The dissolution of the mandala was a very poignant event and got me to pondering over the impermanence of life just as it was intended to do.  People, especially those who live in developed countries spend their whole lives carefully crafting their own little world, their own intricate, colorful mandala.  They gather around them their possessions, the people that they love, and create their own identity hoping to somehow distinguish themselves from the billions of other people who are out there doing the exact same thing.  They decorate their homes, their cars, and their bodies with the things that define them as an individual.  But, when all is said and done, every person must eventually pass from this world and on to whatever exists or doesn't exist beyond it.  In the end, each person's carefully crafted 'mandala' is swept away like the sands of the mandala and gently disappears from existence.  

Now I know that this makes it sound like I have a rather bleak view of things but I really don't mean it that way at all.  The dissolution ceremony presented the ephemeral nature of the human life not as something to be mourned and dreaded, but as something that is made all the more lovely and sacred because it is so temporary.  To me, this ceremony is telling us as a human race that we should cherish the time that we have and never waste as single 'grain' of it because all too soon it will all be gone.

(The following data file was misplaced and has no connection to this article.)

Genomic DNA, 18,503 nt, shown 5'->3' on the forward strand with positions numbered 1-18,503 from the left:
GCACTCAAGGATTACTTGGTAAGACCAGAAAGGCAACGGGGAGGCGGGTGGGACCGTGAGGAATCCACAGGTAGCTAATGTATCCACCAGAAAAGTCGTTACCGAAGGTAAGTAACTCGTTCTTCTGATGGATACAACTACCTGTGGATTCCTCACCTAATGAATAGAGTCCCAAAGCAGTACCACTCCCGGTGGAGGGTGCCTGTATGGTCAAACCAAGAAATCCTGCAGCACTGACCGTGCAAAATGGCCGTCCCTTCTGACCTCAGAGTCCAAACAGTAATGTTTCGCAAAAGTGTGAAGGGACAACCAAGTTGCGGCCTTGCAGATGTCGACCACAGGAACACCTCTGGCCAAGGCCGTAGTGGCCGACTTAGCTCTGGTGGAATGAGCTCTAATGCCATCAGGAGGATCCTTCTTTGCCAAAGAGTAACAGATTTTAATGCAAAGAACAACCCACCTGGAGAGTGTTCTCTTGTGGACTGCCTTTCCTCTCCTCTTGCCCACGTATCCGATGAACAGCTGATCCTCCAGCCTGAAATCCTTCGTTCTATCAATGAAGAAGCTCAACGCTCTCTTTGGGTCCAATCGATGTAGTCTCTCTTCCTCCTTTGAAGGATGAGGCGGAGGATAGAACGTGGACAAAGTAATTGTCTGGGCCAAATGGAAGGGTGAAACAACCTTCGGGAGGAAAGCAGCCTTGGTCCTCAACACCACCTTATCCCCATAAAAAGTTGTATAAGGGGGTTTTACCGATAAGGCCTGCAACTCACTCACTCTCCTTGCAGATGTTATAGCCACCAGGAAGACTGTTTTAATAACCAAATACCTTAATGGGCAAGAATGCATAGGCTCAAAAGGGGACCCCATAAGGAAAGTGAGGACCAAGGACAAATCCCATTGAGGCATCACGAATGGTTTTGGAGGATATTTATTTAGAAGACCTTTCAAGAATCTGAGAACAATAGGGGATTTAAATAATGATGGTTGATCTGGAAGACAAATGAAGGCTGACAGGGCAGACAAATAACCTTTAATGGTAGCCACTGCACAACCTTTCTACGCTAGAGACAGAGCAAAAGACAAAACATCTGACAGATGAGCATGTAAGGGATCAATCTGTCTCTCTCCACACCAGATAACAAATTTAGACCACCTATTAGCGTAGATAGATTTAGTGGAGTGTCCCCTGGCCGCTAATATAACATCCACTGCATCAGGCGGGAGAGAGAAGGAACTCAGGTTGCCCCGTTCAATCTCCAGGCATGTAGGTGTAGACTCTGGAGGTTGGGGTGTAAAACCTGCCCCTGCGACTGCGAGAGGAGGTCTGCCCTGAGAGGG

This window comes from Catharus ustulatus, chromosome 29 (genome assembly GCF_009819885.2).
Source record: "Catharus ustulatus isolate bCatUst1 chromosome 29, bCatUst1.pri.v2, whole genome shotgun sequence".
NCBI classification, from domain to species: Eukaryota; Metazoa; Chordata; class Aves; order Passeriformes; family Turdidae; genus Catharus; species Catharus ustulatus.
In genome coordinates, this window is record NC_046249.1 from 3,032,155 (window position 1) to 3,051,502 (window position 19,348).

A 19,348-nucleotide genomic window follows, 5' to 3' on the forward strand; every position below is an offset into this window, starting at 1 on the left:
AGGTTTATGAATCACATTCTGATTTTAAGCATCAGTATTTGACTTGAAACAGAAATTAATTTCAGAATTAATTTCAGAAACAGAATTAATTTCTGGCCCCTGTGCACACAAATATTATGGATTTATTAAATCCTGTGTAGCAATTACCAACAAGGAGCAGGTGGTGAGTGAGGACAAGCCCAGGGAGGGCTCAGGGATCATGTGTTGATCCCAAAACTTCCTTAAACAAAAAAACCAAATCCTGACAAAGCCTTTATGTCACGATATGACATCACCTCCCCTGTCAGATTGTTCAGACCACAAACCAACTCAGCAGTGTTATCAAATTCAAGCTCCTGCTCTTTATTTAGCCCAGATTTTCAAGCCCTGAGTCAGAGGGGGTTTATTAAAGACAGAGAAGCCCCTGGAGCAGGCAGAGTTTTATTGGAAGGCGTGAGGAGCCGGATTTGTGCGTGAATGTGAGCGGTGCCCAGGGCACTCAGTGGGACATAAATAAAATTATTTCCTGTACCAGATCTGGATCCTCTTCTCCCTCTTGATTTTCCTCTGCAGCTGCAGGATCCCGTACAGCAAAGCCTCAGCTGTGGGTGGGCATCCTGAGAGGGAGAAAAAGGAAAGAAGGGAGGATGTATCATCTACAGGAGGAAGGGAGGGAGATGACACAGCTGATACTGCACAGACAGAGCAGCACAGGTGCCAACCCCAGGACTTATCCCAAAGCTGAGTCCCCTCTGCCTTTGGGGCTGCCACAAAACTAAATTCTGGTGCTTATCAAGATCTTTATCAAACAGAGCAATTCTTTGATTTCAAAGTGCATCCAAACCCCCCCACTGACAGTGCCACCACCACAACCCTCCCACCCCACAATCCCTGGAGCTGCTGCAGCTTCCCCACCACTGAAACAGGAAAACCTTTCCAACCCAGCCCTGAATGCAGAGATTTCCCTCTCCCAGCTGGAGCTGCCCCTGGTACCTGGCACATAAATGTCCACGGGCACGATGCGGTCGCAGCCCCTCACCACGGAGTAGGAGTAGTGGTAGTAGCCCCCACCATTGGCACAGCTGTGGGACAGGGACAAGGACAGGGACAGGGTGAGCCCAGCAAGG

Now, on that note, here are some photos that I took of the actual ceremony and mandala.  Sorry that most of them are not very clear.  I had to stand on a chair to see over all the people and also had to zoom in very close to capture the details.

Isn't it a beautiful thing?  It's another cold, gray day here today.  I'm about to go for a jog and then do some holiday planning before I have to report for duty at the Dingo Beach Pub.  I hope that you are happy and well, wherever in the world you may be.



Wednesday, May 30, 2012

Travel Bucket List: The Burj Al Arab

Hi there!

Before I get started talking about one of my many dream travel destinations, I want to share something funny that happened to me today.  Last night, I had a little bonfire beach party with a couple of my coworkers and some other Dingo Beach locals.  Once the boys decided that they were tired of sitting around and staring at the fire, we all headed back to Trent's house to continue the party at an indoor location (Trent is one of the few young-ish locals who frequents the Dingo Beach pub).  I may or may not have put on a nice little table dancing show for my friends and then I ended up sleeping on Trent's couch because I couldn't be bothered walking all the way back to my place at night.  

(I'll add a photo of the bonfire here when I get around to uploading all the new ones)

This morning, I woke up to sunshine streaming through the window and a fully swollen upper lip.  It turns out that some sort of insect bit my lip while I was sleeping and turned me into a semi-permanent duck face!  Luckily, the swelling went down pretty quickly and was all but unnoticeable by the time I had to go to work.  While it lasted, though, my friend Luke (he's the head chef at the Dingo Beach Hotel) kept saying things like "your lip has a lip on it" and then laughing a whole lot.  

Now that I've bored you all to tears with my idiotic ramblings, let's move on to the good stuff shall we?